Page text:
Contact me at: rrcp@mts.net or by phone 204.878.2524

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Lots of stuff goes on in this shop, located in Lorette, Manitoba.

Primarily it's the building and repair of classic wood & canvas canoes, and the making of premium canoe paddles. I also do custom boat building, composite fabrication, and special projects. A growing passion of mine is the making of classical guitars, I'll post about that, too.


I want to be able to share with my clients the progress of their commissioned work. Later I started thinking that there might be other people who are interested in what goes on inside a wooden canoe shop operated by an artist and a recovering teacher.

If you have any questions please feel free to contact me by email, phone, or by post. My mailing address is:

Red River Canoe & Paddle
P.O. Box 78, Grp 4, RR 2
Lorette, Manitoba
Canada
R0A 0Y0




Saturday, December 27, 2008

It's been a little slow in the shop with Christmas happening in the middle of the week. Nevertheless, I've got the Baidarka almost finished being re-varnished. It required a repair tot he forward cockpit coaming, a thorough sanding of the deck and the hull.

Of course, nothing ever goes so smoothly, my old reliable Porter-Cable sander bit the dust when I had only 1/4 of the hull left to sand. I love these sanders because I work them hard and the do a great job, but after awhile some of the parts simply wear out. This time it was the spindle that keeps the sander head attached to the main body. Its just about closing time Monday, and I need to finish so that I can start varnishing, so I drive into the city, deal with rush hour traffic, only to find that the store has moved. I have a half hour left before closing, I call them up to find out where they've gone to, but there is no way that I can get there in time, and the fellow on the line wasn't inclined to wait for me. So I stopped in a Home Depot and picked up a little Ryobi, which ois good enough to see me through. Its a great little sander for $40, but it won't stand up to the demands that I will put it to.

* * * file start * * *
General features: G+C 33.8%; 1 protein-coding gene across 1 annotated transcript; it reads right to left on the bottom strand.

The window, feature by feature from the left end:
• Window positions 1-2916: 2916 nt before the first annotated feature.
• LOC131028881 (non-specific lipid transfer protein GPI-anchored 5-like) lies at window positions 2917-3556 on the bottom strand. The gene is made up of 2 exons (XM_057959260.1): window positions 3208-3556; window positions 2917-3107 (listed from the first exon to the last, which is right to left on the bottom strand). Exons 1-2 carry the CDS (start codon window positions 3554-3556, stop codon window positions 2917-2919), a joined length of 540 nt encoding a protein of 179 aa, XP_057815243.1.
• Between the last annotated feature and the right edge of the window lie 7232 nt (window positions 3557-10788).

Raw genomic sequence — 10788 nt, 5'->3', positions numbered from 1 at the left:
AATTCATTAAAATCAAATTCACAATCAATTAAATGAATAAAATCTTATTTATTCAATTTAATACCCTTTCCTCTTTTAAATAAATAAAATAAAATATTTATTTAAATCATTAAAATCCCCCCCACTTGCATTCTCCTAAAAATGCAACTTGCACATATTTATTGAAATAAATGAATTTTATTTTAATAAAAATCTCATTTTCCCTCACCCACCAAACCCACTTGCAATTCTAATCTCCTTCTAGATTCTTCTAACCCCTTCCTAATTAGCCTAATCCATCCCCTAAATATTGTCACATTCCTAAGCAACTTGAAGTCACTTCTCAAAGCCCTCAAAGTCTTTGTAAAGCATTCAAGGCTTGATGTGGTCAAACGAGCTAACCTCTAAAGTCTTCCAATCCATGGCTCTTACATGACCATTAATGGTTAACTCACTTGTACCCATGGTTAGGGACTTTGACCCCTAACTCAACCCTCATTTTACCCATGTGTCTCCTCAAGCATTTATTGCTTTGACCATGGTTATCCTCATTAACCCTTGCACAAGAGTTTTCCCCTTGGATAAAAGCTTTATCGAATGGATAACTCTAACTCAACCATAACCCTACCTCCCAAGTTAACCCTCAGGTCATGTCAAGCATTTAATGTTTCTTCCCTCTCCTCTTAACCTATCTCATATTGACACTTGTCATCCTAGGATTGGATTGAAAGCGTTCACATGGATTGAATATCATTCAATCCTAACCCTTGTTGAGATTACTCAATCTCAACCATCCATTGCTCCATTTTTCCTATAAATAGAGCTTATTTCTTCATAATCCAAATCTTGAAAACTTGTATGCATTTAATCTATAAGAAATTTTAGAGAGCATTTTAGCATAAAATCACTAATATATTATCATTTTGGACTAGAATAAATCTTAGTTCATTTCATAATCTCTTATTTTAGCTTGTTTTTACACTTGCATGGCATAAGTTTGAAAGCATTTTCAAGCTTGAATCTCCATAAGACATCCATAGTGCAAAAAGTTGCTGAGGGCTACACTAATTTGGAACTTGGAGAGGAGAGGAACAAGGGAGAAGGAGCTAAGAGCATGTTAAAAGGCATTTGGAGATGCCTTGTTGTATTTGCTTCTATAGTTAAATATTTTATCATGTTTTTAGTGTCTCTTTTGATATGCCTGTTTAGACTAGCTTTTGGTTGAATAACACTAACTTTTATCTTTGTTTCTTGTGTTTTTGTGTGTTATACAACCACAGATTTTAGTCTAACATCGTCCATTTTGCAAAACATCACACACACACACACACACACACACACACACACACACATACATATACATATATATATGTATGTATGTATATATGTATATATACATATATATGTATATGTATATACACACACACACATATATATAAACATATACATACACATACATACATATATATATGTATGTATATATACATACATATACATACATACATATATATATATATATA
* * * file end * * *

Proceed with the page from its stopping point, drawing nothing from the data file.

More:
I got the two little guitars that I'm building for my daughters closed. There's still a lot of work left to do, but now they are starting to look like guitars!

They already knew that these were coming, so it was hardly worth wrapping them, but a nice bow really sets them off.

Future guitar heroes? Who knows...they've both been studying music for years and now specialize in voice studies. Every singer should at lease be able to lay a little guitar.

The bodies are of Ash, and the wood came from a tree that was growing in my In-law's back yard. My Mother-in-law passed away last February, of pancreatic cancer, and these will be great souvenirs of the time spent with her. The guitar on the right has a veneer inlay in a geometric pattern, the one on the left will have a black line art vine.

A close up of the rosettes.

And finally, ever since I was a little kid of about 10, I've wanted an electric guitar. Well, one thing lead to another, and I never did get one. So now, after 35 years, I bought my first amp! So now I have now excuse to build an electric guitar. My first will be a good old Telecaster style and I'm already saving my pennies for the parts. The amp I chose is a VOX Valevetronix AD15VT. Its a modeling amp that runs a 12AX7 tube in the power stage so that you get that good tube amp sound that is so desirable. I'm really looking forward to plugging this thing in and rocking!

But for now its sitting very quietly in the living room, waiting...

Friday, December 19, 2008

What to do while your epoxy is curing and you still have a few hours in your work day? Well you bring in the next project.